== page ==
Livingston argues that the lines between categorial and semantic intentions are too blurry to be interpretively relevant. I'll apply this distinction to the Washburn situation in terms of the hypothetical intentionalist interpretation and see what happens. From the perspective of the appropriate viewer, Washburn's categorial intention is to make an installation. Her semantic one is to make an environmental commentary on how we should recycle, care for our natural environment, and create our societal structures around these two concerns. It is not clear as to which intention is more determinative. One could say that, under this interpretation, Washburn is an activist and therefore environmental concerns are paramount. The choice of installation would then simply be made because Washburn thought it was the best and most aesthetically engaging way to communicate the message. However, the fact that it is an installation and not a painting could be construed as more determinative of the work than the fact that it is a commentary on sociopolitical issues because its installationality is its nature. If we lose the framework of installation we have no idea what the work would be. But concurrently, if we lose the meaning of environmentalism we have no idea what the work would be either. Whatever choice was made first would seem to be more determinative. If Washburn made the choice to make a social commentary and then that beget the installation, the semantic choice could be said to be more determinative. But if she chose to make installations and then decided to make them about environmentalism, then the categorial intention could be said to be more determinative.

Phoebe Washburn, "Nothing's Cutie," 2004

Neither the semantic or categorial intention can be said to be more inherently determinative and the distinction does not inform this interpretation. However, that fact does not defeat the hypothetical intentionalist interpretation. One can say that the appropriate audience's hypothesis of Washburn's intentions need not include any semantic or categorial distinction.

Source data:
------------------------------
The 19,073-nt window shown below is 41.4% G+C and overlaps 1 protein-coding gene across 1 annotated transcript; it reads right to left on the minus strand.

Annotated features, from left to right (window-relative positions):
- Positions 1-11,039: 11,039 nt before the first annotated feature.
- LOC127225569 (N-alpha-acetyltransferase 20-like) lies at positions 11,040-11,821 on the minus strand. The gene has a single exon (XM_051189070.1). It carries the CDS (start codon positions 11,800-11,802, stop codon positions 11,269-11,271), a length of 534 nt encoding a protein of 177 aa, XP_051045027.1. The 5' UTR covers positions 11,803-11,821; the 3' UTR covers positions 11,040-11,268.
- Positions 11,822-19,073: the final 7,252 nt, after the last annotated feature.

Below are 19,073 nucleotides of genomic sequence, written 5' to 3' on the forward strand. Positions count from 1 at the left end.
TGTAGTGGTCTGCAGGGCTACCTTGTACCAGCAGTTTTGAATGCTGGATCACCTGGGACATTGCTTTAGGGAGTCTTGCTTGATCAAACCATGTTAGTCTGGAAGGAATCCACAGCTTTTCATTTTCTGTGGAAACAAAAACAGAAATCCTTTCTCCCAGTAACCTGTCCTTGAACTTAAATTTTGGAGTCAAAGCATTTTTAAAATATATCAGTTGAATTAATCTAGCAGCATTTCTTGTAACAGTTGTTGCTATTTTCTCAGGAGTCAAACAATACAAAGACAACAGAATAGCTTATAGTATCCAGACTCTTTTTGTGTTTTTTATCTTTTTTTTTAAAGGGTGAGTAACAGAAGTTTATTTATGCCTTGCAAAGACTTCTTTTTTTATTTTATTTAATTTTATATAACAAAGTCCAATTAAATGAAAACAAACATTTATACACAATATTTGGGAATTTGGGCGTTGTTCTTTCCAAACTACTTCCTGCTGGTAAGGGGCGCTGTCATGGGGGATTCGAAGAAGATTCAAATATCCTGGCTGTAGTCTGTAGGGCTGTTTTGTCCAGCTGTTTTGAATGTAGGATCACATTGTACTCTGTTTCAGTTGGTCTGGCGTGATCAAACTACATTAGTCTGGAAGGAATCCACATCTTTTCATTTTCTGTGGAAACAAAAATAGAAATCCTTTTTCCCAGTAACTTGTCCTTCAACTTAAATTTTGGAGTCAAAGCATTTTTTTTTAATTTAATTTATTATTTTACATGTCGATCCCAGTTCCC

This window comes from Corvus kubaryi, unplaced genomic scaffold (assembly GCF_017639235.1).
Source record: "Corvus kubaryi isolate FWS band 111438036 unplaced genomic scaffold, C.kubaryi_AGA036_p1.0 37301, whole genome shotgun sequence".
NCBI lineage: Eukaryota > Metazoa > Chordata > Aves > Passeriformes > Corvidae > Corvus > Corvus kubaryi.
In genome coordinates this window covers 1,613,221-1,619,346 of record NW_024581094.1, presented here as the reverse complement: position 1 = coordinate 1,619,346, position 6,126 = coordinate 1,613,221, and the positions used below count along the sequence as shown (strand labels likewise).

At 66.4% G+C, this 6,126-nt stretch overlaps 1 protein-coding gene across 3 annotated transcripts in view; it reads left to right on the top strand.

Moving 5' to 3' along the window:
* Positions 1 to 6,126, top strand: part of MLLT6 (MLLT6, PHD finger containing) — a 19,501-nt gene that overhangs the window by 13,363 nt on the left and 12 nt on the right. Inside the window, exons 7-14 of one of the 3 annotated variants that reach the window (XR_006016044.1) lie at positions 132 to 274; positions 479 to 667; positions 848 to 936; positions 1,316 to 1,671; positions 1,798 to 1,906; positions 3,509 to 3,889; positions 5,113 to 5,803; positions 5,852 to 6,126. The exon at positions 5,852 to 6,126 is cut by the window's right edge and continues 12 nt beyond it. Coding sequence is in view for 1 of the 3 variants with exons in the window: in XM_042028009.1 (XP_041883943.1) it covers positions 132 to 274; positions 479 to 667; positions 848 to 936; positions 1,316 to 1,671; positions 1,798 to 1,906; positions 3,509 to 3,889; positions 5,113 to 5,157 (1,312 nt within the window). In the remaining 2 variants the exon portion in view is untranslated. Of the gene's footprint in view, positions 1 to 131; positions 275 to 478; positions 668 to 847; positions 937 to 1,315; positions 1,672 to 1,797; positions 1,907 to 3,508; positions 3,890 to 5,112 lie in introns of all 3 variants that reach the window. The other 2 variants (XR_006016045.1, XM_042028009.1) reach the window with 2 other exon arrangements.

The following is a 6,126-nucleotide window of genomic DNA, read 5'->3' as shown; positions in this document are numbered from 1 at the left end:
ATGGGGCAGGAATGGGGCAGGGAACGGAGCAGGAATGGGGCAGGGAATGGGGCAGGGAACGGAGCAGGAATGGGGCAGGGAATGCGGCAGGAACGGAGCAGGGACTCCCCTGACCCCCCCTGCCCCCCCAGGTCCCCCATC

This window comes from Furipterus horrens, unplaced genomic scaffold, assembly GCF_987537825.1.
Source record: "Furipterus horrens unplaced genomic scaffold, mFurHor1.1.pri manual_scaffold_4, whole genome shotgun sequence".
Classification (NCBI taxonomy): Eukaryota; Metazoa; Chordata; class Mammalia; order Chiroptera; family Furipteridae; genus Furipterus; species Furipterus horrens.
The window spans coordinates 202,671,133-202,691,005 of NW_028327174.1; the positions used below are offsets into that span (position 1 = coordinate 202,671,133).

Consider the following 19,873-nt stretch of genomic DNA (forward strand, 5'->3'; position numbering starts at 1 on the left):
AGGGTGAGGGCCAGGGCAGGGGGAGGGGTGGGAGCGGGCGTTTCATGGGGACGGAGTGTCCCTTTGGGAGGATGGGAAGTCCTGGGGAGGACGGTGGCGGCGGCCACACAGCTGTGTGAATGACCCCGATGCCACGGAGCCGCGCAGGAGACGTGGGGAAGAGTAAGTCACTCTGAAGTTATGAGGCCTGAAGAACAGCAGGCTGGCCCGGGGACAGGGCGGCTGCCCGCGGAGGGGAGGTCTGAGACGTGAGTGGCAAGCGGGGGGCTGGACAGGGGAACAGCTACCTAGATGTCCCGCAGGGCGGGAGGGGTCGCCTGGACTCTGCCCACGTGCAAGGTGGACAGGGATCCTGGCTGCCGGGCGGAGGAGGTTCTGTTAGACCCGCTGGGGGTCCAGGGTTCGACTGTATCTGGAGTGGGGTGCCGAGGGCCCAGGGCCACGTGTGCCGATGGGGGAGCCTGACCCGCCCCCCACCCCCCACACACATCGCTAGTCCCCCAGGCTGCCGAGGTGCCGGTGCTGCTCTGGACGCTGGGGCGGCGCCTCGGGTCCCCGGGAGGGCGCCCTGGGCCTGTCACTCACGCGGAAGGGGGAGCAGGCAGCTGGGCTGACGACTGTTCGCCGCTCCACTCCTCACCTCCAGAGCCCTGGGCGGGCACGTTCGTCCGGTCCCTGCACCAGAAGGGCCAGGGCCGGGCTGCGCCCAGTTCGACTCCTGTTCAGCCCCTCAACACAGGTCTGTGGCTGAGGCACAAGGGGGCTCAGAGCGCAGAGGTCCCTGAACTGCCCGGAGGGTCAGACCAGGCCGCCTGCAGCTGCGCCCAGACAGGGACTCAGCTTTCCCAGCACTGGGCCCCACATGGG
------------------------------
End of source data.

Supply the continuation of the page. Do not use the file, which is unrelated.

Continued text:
I'm going to backtrack here to re-examine what I've said. The conclusion to exclude Washburn's actual statements about her intentions in favor of using the appropriate audience's hypothesis seems dangerously anti-intentionalist. How can something be intentionalist and completely disregard the artist's actual intentions? Sometimes Levinson refers to his position as non-intentionalist because it doesn't disregard intentions, recognizing them as needed for interpretation, but it doesn't favor the artist's actual intentions. I agree with this notion that Levinson's take is non-intentionalist because an interpretation, by definition, can't be intentionalist if it dismisses the artist's actual intentions. Stanley Fish might argue otherwise. Fish's position is that the work can't be anything else but what the author intended it to be. However, as his logic goes, those intentions are revealed through the trial and error process of successive interpretations and therefore, in the end, it is the interpreter's collective interpretations that are instrumental as to what the author intended. Again, the collective audience creating the artist's intentions through interpretation is problematic but is it inevitable?

Phoebe Washburn, "Poor Man's Lobster," 2005